Readers will find a lot to love here, whether they are reading it as future artists and authors themselves or because they love Varon’s work. Varon shows the growth of her own work as the book progresses, and also shows how from the very start she was true to her own style and vision. The collection is empowering and fresh.

The author of Robot Dreams and Odd Duck shows a back-stage view of her work, inviting young readers into her creative process. Appropriate for ages 9-12.

Reviewed from copy received from First Second.

Review: Billy’s Booger by William Joyce

Billys Booger by William Joyce

Billy’s Booger by William Joyce (InfoSoup)

This memoir in picture book format celebrates the creativity of a child destined to become an author. William has trouble at school. He wishes math were as much fun as the comics in the newspaper. He wants to play invented sports in gym instead of the normal ones. Notes are sent home from school. Then along comes a creative writing contest and William is very excited. He works and works on his entry. It’s title is Billy’s Booger and it’s all about a booger in his nose that gets super powers. But when the prizes are given out, Billy doesn’t win any of them, not even honorable mention. He is devastated and starts to act like everyone else. When he’s returning all of the book he used for research for his own book, he hears laughter in the library and heads over to investigate. A group of kids is reading his book and the librarian tells him that out of all of the entries in the contest, his is the most popular! He may not have won the actual prizes, but got something even better.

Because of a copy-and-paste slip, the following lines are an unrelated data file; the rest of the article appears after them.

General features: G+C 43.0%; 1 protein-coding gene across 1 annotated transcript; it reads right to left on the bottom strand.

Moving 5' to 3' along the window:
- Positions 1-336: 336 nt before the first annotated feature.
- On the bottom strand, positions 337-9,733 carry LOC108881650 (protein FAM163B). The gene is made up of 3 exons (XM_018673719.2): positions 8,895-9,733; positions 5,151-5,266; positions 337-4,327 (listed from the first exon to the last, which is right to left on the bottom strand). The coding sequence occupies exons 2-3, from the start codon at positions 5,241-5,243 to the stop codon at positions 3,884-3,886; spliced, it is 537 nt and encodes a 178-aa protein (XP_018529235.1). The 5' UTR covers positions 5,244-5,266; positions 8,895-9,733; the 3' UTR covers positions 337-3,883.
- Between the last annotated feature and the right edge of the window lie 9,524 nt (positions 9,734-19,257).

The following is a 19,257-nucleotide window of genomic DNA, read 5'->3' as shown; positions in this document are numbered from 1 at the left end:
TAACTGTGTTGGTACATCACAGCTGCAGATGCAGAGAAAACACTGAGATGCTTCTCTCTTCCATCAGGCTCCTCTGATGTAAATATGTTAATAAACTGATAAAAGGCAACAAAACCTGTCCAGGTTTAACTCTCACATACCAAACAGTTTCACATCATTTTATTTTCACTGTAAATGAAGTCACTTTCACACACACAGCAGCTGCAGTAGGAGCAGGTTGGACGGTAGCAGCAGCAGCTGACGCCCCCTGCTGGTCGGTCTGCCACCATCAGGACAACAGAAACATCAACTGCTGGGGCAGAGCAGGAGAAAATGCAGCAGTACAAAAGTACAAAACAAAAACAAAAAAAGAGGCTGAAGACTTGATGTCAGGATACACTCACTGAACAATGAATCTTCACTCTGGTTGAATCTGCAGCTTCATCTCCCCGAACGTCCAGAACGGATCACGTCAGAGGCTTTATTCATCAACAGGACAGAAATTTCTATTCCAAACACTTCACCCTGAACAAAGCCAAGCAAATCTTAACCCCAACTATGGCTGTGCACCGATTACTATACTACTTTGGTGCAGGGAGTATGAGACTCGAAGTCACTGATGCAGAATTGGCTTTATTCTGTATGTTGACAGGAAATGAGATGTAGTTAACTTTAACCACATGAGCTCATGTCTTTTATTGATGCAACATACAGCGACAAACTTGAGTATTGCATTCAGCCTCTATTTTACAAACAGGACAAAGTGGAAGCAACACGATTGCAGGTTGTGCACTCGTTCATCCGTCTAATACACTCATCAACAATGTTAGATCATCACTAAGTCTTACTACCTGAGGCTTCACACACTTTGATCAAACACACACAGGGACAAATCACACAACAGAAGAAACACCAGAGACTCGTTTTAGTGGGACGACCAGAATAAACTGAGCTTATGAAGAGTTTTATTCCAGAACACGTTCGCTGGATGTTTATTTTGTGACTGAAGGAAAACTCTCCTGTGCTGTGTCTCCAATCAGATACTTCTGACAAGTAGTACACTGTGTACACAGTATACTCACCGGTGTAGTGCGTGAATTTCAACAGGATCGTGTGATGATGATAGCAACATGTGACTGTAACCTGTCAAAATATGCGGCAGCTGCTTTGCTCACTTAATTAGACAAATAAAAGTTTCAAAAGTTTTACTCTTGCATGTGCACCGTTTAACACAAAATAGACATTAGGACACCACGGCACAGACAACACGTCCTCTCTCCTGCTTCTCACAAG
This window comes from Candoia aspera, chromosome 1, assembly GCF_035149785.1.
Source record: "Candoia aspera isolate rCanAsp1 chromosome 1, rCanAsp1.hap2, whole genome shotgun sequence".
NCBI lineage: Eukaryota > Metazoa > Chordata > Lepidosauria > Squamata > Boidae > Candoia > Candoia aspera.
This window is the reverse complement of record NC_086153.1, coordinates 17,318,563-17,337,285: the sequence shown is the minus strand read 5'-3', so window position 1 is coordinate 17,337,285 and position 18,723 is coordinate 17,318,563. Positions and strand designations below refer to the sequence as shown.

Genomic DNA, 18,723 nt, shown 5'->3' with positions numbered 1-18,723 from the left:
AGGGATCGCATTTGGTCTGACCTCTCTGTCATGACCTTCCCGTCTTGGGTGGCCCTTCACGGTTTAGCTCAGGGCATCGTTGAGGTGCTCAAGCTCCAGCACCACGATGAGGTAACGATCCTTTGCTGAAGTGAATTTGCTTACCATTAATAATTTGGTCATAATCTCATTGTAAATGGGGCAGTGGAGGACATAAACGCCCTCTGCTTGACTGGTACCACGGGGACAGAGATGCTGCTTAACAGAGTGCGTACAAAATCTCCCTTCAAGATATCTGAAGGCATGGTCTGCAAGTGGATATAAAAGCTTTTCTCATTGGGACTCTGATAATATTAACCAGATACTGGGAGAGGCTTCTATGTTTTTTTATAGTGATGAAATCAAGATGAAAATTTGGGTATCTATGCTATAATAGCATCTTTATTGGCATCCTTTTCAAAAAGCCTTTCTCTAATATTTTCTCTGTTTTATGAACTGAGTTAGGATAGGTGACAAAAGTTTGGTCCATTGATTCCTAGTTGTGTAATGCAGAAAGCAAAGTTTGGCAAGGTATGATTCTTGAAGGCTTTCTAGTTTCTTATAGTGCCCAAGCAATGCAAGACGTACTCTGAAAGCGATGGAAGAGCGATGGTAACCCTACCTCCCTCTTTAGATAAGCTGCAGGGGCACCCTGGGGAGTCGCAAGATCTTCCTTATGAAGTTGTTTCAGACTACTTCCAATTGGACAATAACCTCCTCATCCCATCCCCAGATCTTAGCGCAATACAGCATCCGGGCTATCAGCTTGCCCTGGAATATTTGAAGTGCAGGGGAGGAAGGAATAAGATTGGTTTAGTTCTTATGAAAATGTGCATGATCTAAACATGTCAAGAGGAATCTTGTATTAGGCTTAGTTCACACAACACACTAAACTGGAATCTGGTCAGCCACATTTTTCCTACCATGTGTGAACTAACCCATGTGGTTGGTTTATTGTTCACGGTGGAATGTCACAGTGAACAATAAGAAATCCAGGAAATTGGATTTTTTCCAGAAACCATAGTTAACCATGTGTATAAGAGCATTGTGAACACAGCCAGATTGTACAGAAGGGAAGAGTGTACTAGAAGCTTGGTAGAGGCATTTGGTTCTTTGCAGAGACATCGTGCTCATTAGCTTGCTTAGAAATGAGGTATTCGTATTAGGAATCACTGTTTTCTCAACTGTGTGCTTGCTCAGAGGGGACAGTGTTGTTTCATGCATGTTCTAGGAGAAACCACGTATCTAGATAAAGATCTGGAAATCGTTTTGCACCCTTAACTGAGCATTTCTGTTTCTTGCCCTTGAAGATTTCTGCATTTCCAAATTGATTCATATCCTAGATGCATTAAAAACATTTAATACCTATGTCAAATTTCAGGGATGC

Joyce tells the story with a wonderful tone. He explains the earlier time when he grew up and children played outside rather than at playdates, when there were only three channels on the TV, and when funnies in the paper were a huge part of your day. It is a memoir about a kid who doesn’t quite fit into the school mold. It’s less about the grownups and how they dealt with him, though that is there in the background and more about him as a child and what he loved to do even then. It’s a testament to following your dream, to doing what you love and what you have always loved.

The illustrations are done in Joyce’s signature style, one that embraces vintage elements but also shines with a modern feel too. My favorite part of the book was the insert with William’s book in it. Happily, the pages are made from construction paper that feels so different in your hand. When I turned the page and saw it I cheered aloud. It is such a change from the finished and lovely illustrations in the rest of the book to move to these rougher drawings and paper. What an important element to embrace.

Fans of Joyce will love this glimpse of him as a child and it may inspire children to try their own hands at writing. Get this funny book out when creative writing projects are coming to help inspire really creative responses. Appropriate for ages 7-9.

Reviewed from copy received from Atheneum Books for Young Readers.

Review: The Pilot and the Little Prince by Peter Sis

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The Pilot and the Little Prince: The Life of Antoine de Saint-Exupery by Peter Sis